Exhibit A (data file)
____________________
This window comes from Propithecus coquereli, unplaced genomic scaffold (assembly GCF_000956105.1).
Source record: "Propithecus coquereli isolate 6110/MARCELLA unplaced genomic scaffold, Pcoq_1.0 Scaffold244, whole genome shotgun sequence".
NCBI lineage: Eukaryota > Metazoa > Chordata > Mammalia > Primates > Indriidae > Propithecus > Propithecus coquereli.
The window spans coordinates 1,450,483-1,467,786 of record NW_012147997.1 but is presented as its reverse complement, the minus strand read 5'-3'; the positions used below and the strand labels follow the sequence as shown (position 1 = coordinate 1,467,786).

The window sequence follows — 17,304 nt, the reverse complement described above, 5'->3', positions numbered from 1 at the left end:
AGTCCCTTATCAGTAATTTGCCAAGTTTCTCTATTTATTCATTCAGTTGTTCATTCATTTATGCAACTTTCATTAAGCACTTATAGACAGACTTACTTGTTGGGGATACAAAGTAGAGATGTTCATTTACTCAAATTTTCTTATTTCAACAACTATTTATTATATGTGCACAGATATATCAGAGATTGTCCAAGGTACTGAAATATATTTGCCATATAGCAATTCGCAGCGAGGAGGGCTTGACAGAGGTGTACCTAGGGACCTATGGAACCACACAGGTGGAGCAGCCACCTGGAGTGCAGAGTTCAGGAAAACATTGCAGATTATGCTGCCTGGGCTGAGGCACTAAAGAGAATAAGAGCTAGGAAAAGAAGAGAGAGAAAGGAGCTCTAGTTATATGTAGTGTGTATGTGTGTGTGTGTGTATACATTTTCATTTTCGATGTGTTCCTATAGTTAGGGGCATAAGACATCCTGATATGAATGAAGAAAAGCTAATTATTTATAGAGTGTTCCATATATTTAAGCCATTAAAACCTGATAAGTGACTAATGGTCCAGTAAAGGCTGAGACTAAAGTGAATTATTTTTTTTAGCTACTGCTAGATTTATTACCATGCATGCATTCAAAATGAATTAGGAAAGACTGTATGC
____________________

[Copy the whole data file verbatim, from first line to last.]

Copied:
This window comes from Propithecus coquereli, unplaced genomic scaffold (assembly GCF_000956105.1).
Source record: "Propithecus coquereli isolate 6110/MARCELLA unplaced genomic scaffold, Pcoq_1.0 Scaffold244, whole genome shotgun sequence".
NCBI lineage: Eukaryota > Metazoa > Chordata > Mammalia > Primates > Indriidae > Propithecus > Propithecus coquereli.
The window spans coordinates 1,450,483-1,467,786 of record NW_012147997.1 but is presented as its reverse complement, the minus strand read 5'-3'; the positions used below and the strand labels follow the sequence as shown (position 1 = coordinate 1,467,786).

The window sequence follows — 17,304 nt, the reverse complement described above, 5'->3', positions numbered from 1 at the left end:
AGTCCCTTATCAGTAATTTGCCAAGTTTCTCTATTTATTCATTCAGTTGTTCATTCATTTATGCAACTTTCATTAAGCACTTATAGACAGACTTACTTGTTGGGGATACAAAGTAGAGATGTTCATTTACTCAAATTTTCTTATTTCAACAACTATTTATTATATGTGCACAGATATATCAGAGATTGTCCAAGGTACTGAAATATATTTGCCATATAGCAATTCGCAGCGAGGAGGGCTTGACAGAGGTGTACCTAGGGACCTATGGAACCACACAGGTGGAGCAGCCACCTGGAGTGCAGAGTTCAGGAAAACATTGCAGATTATGCTGCCTGGGCTGAGGCACTAAAGAGAATAAGAGCTAGGAAAAGAAGAGAGAGAAAGGAGCTCTAGTTATATGTAGTGTGTATGTGTGTGTGTGTGTATACATTTTCATTTTCGATGTGTTCCTATAGTTAGGGGCATAAGACATCCTGATATGAATGAAGAAAAGCTAATTATTTATAGAGTGTTCCATATATTTAAGCCATTAAAACCTGATAAGTGACTAATGGTCCAGTAAAGGCTGAGACTAAAGTGAATTATTTTTTTTAGCTACTGCTAGATTTATTACCATGCATGCATTCAAAATGAATTAGGAAAGACTGTATGC